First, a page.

FACT CHECK: Trump’s view at odds with events of the week
WASHINGTON — In the Washington week that wasn’t, President Donald Trump’s new administration whirred like a “fine-tuned machine,” piling on big-league accomplishments at a pace never before seen.
Immigration agents newly empowered by Trump’s call to secure borders sent hordes of bad foreigners back home, validating a president who won the most lopsided Electoral College victory since Ronald Reagan.
That’s what the audacity of hype looks like.
In the Washington week that actually was, Trump fired his national security adviser for misleading the vice president, was rebuffed by his next choice, saw a Cabinet nominee’s prospects flame out, and stirred anxiety among some fellow Republicans over the tumult holding up Trump’s agenda. Immigration officials announced a sizable but routine roundup of people living in the country illegally, which resulted in fewer arrests than raids mounted under President Barack Obama almost two years earlier.
Trump was called out on his latest of many boasts about the Electoral College, which handed him one of the narrowest victories since Reagan’s first run for the White House — sixth out of eight — and not one of the biggest.
A look at some of his statements in the past week:
TRUMP: “I see stories of chaos. Chaos. Yet it is the exact opposite. This administration is running like a fine-tuned machine, despite the fact that I can’t get my Cabinet approved.”
“This last month has represented an unprecedented degree of action on behalf of the great citizens of our country. Again, I say it. There has never been a presidency that’s done so much in such a short period of time.”
THE FACTS: Trump’s first month has been consumed by a series of missteps and firestorms and produced less legislation of significance than Obama enacted during his first month.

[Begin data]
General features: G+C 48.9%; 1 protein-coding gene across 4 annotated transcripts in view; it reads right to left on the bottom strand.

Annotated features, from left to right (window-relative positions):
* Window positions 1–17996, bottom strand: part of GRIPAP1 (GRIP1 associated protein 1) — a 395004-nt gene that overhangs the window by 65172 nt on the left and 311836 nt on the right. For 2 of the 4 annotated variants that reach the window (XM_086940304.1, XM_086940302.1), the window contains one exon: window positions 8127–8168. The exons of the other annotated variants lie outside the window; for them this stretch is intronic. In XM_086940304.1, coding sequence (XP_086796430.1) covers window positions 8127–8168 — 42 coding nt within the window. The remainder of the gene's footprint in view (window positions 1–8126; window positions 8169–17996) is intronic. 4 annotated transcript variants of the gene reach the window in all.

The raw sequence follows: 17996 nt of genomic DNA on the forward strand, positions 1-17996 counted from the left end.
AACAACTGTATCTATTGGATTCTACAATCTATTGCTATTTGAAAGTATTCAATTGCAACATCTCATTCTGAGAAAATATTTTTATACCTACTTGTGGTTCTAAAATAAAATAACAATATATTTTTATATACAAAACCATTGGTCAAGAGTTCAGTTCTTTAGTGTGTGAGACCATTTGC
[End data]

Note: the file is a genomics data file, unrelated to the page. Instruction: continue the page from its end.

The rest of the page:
Republican-led congressional committees will investigate the Trump team’s relations with Russians before he took office and the flood of leaks that altogether forced out his national security adviser in record time. His pick for labor secretary withdrew because he didn’t have enough Republican support.
By many measures, the administration is in near paralysis in its earliest days, leaving allies unsettled and many in Congress anxious about what Sen. John Thune, R-S.D., called the “constant disruption.” To many Republicans — never mind Democrats — the machine seems in danger of its wheels coming off.
In his first month, Obama signed a $787 billion stimulus package into law, as well as a law expanding health care for children and the Lilly Ledbetter bill on equal pay for women. Trump has vigorously produced executive orders, which don’t require congressional approval and typically have narrow effect. The one with far-reaching consequences — banning entry by refugees and by visitors from seven countries — has been blocked by courts.
Trump’s biggest initiatives, such as tax cuts and a replacement for Obama’s health care law, have not emerged. On Thursday he signed into law a rollback of Obama-era regulations on mining near streams. Congress has sent him little else.
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